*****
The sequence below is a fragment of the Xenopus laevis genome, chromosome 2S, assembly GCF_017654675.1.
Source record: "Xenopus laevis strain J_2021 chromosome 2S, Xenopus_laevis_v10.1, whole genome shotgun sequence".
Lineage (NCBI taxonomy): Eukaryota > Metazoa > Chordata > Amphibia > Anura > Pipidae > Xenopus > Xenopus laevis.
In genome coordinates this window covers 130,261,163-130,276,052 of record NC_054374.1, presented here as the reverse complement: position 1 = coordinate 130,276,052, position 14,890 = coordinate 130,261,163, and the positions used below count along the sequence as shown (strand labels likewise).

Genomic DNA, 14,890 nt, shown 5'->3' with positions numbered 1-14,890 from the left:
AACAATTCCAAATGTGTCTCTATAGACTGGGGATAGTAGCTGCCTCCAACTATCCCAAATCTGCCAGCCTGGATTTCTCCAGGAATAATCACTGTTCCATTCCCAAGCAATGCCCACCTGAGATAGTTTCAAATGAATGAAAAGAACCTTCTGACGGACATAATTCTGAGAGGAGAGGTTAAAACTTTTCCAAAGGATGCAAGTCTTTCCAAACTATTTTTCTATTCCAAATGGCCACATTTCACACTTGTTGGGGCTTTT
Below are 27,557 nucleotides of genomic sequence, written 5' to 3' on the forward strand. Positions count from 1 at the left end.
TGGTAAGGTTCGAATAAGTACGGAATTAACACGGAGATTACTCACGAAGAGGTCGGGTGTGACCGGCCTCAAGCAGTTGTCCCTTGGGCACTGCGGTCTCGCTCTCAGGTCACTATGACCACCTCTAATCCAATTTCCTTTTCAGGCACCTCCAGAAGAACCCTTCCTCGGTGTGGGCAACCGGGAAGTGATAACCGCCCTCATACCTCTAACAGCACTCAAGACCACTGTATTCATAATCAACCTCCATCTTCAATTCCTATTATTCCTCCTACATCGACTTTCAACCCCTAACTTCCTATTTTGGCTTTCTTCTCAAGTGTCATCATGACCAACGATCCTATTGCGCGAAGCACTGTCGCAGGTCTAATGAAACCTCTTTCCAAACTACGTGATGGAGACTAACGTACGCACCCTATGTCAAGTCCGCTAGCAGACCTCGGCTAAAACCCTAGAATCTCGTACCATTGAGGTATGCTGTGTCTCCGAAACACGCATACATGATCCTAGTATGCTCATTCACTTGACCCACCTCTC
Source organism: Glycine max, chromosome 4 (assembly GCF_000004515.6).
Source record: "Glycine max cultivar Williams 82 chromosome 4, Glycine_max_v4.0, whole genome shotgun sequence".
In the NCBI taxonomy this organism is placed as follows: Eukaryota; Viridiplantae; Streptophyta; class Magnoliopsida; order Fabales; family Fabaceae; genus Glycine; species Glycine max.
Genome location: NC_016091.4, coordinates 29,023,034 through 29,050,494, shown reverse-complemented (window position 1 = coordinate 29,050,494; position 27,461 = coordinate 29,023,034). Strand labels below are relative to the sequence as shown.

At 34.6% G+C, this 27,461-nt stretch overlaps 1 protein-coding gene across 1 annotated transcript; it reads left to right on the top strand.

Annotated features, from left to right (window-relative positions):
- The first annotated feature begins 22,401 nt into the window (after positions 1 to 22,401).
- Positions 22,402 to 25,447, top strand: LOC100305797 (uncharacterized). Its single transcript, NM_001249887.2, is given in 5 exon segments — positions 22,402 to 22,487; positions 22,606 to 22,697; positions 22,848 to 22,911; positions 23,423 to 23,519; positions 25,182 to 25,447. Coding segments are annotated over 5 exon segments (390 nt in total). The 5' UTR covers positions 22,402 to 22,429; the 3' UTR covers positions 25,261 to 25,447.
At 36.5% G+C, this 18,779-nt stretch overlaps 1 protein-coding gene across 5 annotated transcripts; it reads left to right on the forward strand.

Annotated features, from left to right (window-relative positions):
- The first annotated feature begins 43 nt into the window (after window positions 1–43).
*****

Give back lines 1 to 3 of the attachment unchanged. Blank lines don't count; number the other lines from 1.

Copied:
The sequence below is a fragment of the Xenopus laevis genome, chromosome 2S, assembly GCF_017654675.1.
Source record: "Xenopus laevis strain J_2021 chromosome 2S, Xenopus_laevis_v10.1, whole genome shotgun sequence".
Lineage (NCBI taxonomy): Eukaryota > Metazoa > Chordata > Amphibia > Anura > Pipidae > Xenopus > Xenopus laevis.